RETAINING CONCEPTS AND ORGANIZING FACTS
Preview Quiz 1
As a preview to what will be discussed in Part One, try to answer this question:
This booklet covers two reading skills. What does this indicate about the skills?
Begin reading Part One to discover the correct answer.
Efficient reading demands more than simply remembering facts. It requires the use of many comprehension skills. Two important skills are retaining concepts and organizing facts. Both require the reader to recognize facts and details and form meaningful generalizations. As is the case with all comprehension skills, good concentration is also important.
The purpose of this booklet is to help you improve your comprehension through an understanding of these two skills. This booklet will show you how to combine facts and ideas mentally, make generalizations, and gain greater insight and deeper understanding from all your reading.
Retaining concepts and organizing facts are closely related. Both skills depend on the reader's ability to pinpoint facts, minor ideas, and supporting details as well as main ideas. And both ask the reader to combine specific facts into summary statements, restatements, and generalizations.
The two skills are related in other ways. Organizing facts is slightly more complex than retaining concepts because the reader must understand the order in which the writer presents his facts and ideas. A perceptive reader must mentally organize facts, ideas, and events into a whole, following the author's suggested pattern, before he can interpret these as general concepts.
Retaining concepts can be explained further this way: to retain something is to remember it. A concept is a general idea. Thus, retaining concepts means remembering broad, general ideas. General ideas are formed from reading the facts, ideas, and events presented by the author. A writer, for example, might say that in one particular Civil War battle, 24 Northern troops lost their lives. Fifty men in blue were injured, and only six Northerners escaped injury and death. Northern supplies and weapons were also lost in the encounter.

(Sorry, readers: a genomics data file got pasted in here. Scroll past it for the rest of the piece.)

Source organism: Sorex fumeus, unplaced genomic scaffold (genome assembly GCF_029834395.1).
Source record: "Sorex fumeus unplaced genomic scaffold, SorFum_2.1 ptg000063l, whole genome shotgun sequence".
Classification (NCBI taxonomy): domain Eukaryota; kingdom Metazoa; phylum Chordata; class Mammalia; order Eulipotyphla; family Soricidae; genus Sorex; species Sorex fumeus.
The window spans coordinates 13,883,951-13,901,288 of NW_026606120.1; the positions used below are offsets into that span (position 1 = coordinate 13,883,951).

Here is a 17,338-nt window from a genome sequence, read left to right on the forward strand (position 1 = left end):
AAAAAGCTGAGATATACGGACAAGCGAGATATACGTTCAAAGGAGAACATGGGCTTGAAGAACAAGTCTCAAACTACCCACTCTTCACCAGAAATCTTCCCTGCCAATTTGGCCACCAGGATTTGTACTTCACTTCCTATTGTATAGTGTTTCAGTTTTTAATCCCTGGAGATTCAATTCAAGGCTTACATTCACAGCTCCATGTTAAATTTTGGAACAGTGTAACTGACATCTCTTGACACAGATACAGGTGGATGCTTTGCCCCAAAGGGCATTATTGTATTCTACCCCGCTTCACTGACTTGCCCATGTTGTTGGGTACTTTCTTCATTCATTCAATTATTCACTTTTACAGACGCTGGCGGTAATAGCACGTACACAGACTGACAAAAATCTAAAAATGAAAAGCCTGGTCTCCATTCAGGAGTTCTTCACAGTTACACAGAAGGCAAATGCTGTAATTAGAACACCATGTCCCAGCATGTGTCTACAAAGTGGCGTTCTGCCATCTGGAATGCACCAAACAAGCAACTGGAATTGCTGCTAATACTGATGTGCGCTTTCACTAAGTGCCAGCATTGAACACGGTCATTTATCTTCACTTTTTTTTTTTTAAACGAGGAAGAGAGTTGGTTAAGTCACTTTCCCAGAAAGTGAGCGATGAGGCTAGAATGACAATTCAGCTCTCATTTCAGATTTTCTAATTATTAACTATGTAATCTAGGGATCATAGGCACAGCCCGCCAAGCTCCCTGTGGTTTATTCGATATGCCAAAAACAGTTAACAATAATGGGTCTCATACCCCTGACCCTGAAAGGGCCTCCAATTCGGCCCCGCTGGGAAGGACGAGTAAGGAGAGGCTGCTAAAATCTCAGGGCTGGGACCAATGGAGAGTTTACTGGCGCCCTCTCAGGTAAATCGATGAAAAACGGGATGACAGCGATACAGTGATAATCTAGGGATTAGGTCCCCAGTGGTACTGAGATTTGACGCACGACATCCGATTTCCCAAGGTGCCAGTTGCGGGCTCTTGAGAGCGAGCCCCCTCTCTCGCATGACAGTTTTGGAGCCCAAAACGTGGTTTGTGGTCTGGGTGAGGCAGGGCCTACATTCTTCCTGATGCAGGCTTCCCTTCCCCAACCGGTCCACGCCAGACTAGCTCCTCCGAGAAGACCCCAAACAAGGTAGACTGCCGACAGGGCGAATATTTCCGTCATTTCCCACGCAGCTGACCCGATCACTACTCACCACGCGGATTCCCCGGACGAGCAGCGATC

Here we must first realize that all the figures pertain to Northern men. One should remember that two dozen Northern troops were killed. Two dozen is easier to remember than the number 24. The reader must also remember that slightly more than double two dozenfiftywere injured. Half a dozen escaped. We are interpreting these numbers in terms which makes them easier to remember. Mentally, we should combine the numbers to know the total number of Northern men involved in the conflict. Simple addition shows the number to be 80. We can now remember these interpreted figures and generalize that the Southern troops won the skirmish and inflicted heavy losses on the Northern troops. The universal theme: man can kill if it suits his needs, also emerges. We have thus formed several generalizations by mentally combining facts.
Preview Quiz 2
As a preview to what will be discussed next, try to answer this question;
In the paragraph on page 10, the writer listed the important matters first. What would this method of paragraph organization be called?
Continue reading to discover the correct answer.
Also in this brief example, the writer has listed his figures in order of importance. He mentioned deaths first, then injuries, then escapees. The mention of supply losses was reserved for last place because the status of men is always more important than material things. A good reader is quick to recognize the author's pattern of presentation.
Since the mental processes and reading techniques required to use the two skills are nearly identical, we will group them both together under the heading, "making generalizations".
It will not be necessary for you to make a distinction between these skills beyond this point. You will be able to use them simultaneously in your reading.
To help you improve your ability to generalize, this booklet will explore the skills involved in making generalizations.